14. Lets see, contrast in fairness?
    LeVoy Finnicum is executed in cold blood in a snow bank in Oregon by the FBI, because he and his friends where protesting his government, peacefully.
    Hillary Clinton is running for president after the FBI investigates Blackwater, Vince Foster, Fast & Furious, Benghazi, Columbian money laundering operations, and top secret treason and espionage over her private server, and she gets a total free pass on all these disasters.
    And by the way, the “wild life refuge” where LeVoy Finnicum was protesting, Bill and Hillary sold mineral and extraction rights to foreign interests.
    At some point it leaves basic consideration of what is equitable in the dust.
    So in all fairness, if this psychopath in a jump suit and a depends is installed as the next “POTUS”, does anyone really believe fairness in the form of equality of rule of law is going to miraculously happen?
    The term banana republic comes to my mind.

  15. “That means the men and women in government jobs have those same obligations.”

    In the Uk, there was, about 20 years ago, a subtle shift from the concept of the civil (or public) servant to “public official.” Where once one spoke of the Council, meaning a place where matters could be discussed and in the ways of the ancients where those public servants can be petitioned, we now have aggressive language from the “Authorities.”

    As someone who used to work in newspapers, i am fascinated by these slight change in words, where quietly what was a general good is now people being given control. I have noted too that headlines (in all media) often now talk of “fight” and “battle” where once it was “at odds over” or perhaps “in dispute.”

    Better people than me have pointed out how language shapes our world, but it is true we now have the media labelling things as aggressive confrontations and we have people in charge, rather than being here to assist. The net result is ‘the same obligations’ have changed: they do not have any obligations, and increasingly our obligation is to bow and scrape.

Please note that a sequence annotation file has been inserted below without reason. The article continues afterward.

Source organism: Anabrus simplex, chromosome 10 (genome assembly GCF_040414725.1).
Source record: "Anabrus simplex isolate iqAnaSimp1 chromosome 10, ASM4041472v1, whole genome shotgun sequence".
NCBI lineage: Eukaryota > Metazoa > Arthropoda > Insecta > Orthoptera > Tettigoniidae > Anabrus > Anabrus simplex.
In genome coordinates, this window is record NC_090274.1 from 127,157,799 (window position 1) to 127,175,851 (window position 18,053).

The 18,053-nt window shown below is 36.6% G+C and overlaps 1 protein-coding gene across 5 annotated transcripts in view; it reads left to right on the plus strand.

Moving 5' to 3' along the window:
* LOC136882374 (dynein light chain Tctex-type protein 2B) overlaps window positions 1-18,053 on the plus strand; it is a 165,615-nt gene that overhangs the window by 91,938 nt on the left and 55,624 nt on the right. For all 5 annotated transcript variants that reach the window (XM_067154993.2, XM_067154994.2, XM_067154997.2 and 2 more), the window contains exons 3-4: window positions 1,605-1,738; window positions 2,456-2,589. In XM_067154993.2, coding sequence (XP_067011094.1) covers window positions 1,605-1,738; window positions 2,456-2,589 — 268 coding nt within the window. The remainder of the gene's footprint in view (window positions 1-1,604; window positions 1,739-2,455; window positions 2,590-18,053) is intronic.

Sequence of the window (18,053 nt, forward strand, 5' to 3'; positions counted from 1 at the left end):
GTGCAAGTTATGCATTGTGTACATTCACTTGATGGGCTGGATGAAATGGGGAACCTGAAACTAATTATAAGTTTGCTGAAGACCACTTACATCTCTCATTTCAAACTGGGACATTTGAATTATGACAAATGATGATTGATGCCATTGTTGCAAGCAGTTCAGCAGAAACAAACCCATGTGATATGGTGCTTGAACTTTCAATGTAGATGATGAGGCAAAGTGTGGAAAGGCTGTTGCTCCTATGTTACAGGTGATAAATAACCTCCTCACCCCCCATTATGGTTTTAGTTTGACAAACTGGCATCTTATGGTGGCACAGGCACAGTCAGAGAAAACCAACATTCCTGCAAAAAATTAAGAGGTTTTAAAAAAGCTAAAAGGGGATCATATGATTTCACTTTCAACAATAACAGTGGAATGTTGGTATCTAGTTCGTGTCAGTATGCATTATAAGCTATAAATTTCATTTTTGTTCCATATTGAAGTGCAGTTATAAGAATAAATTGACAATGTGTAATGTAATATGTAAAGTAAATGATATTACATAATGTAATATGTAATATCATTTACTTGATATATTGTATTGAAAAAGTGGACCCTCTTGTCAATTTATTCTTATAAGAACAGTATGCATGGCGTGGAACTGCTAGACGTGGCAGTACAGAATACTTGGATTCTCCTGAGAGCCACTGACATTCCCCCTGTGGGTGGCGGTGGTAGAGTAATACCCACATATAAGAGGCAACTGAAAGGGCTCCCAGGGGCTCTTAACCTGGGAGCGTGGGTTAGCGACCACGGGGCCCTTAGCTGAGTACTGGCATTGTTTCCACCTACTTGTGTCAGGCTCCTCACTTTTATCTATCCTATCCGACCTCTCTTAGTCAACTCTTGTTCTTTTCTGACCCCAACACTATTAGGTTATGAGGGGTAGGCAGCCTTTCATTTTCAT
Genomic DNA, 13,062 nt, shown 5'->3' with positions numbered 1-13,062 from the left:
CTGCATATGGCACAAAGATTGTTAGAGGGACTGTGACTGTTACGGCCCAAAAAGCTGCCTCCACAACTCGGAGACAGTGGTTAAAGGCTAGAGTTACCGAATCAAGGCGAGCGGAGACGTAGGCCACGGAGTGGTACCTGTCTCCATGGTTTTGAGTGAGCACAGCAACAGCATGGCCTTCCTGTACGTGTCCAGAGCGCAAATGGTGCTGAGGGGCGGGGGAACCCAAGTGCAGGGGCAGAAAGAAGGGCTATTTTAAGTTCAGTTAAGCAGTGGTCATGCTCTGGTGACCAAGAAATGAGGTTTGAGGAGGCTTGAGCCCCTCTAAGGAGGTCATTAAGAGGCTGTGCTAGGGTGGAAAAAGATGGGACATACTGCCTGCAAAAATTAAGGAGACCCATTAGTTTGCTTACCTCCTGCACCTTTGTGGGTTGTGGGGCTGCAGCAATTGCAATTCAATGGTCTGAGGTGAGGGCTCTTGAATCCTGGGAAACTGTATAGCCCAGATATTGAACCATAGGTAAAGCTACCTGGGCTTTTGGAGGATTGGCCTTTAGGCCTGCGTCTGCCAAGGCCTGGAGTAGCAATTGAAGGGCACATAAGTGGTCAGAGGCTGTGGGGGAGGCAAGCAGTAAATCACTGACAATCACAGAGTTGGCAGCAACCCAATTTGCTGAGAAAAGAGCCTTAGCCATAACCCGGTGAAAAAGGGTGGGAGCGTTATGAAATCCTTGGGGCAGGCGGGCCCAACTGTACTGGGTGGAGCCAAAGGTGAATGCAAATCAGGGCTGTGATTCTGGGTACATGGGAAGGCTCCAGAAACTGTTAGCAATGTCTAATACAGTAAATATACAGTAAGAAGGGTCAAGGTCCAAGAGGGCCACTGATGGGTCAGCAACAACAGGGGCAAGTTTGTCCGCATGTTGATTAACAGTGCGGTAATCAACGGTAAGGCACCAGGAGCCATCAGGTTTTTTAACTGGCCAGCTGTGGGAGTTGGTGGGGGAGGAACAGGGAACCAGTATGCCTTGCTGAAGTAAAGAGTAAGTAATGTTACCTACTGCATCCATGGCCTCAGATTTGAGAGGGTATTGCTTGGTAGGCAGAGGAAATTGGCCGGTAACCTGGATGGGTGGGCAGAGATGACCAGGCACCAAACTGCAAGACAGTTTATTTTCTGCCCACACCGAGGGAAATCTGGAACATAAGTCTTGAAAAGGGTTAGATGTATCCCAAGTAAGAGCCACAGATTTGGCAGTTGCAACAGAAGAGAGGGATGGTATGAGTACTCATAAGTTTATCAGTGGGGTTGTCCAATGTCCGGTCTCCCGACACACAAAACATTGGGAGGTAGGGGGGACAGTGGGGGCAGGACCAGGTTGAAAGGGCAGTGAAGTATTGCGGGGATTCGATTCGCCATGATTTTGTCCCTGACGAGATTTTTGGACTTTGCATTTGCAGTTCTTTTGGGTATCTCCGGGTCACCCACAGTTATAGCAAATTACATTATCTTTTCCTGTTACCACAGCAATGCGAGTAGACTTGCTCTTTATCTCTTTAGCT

16. German bureaucracy is stuff of legend. It is well known that if you can get a job working for the state, you’re set for life, including a nice pension when you retire. While some government jobs are necessary, many question just how many people we really need at the town hall, or vehicle registration. But our streets are clean, the road stops tidy, and our bridges aren’t falling down, so at least the system still seems to be working. For now.

    The major benefit of working for the government is they can’t off-shore your job, so you can turn off your brain and drone on for 40 years. Major German companies like VW and Siemens have been off-shoring their work, in fact the Audi TT is no longer built in Germany it’s built in Hungary. They pay the Hungarians less than Germans, but still charge as much for the car when it comes to German show rooms. Siemens builds washing machines, dryers and other kitchen appliances in China, and can still re-import them back to Germany at a profit. BMW and VW have factories in the US so they don’t import from Europe. At least these provide jobs for Americans.

    Fortunately the small and medium sized German companies are not corporate owned. I commended before that most German companies are family owned. We don’t have the corporate influence where one parent company swallows up dozens of little companies, so there’s a much stronger social attitude and very little external influence on our workers. Our threat isn’t being off shored as much as keeping up with technology and automation.

    • All X-series BMW’s are built in the US now, in the South Carolina facilities. Mercedes builds their C-Series in Alabama. Our Southerners will work for less than Hungarians. 😉

      I think most Americans get that some of these things are generally good, but a lot of it is just state sanctioned piracy. The great crime perpetrated by the Republicans is in convincing sensible people that the wants of global corporations are the same as those of the mom & pop small business. Every flower shop owner now says they are an entrepreneur instead of a shopkeeper. The Germans have always been deeply suspicious of large scale capital enterprises. Localism is something Americans would have been wise to import from Germany. Instead we imported the faculty lounge from the Frankfurt School.

      • @ theZman – There’s a fundamental difference between US and German private (non-share holder) companies. In the US, it’s all about short term profit where employees are routinely sacrificed to ensure a good quarterly report. For German companies the goal is not profit as much as long term sustainability of the workforce. Therefore employers generally accept taking a hit in profits in order to keep their employees long term.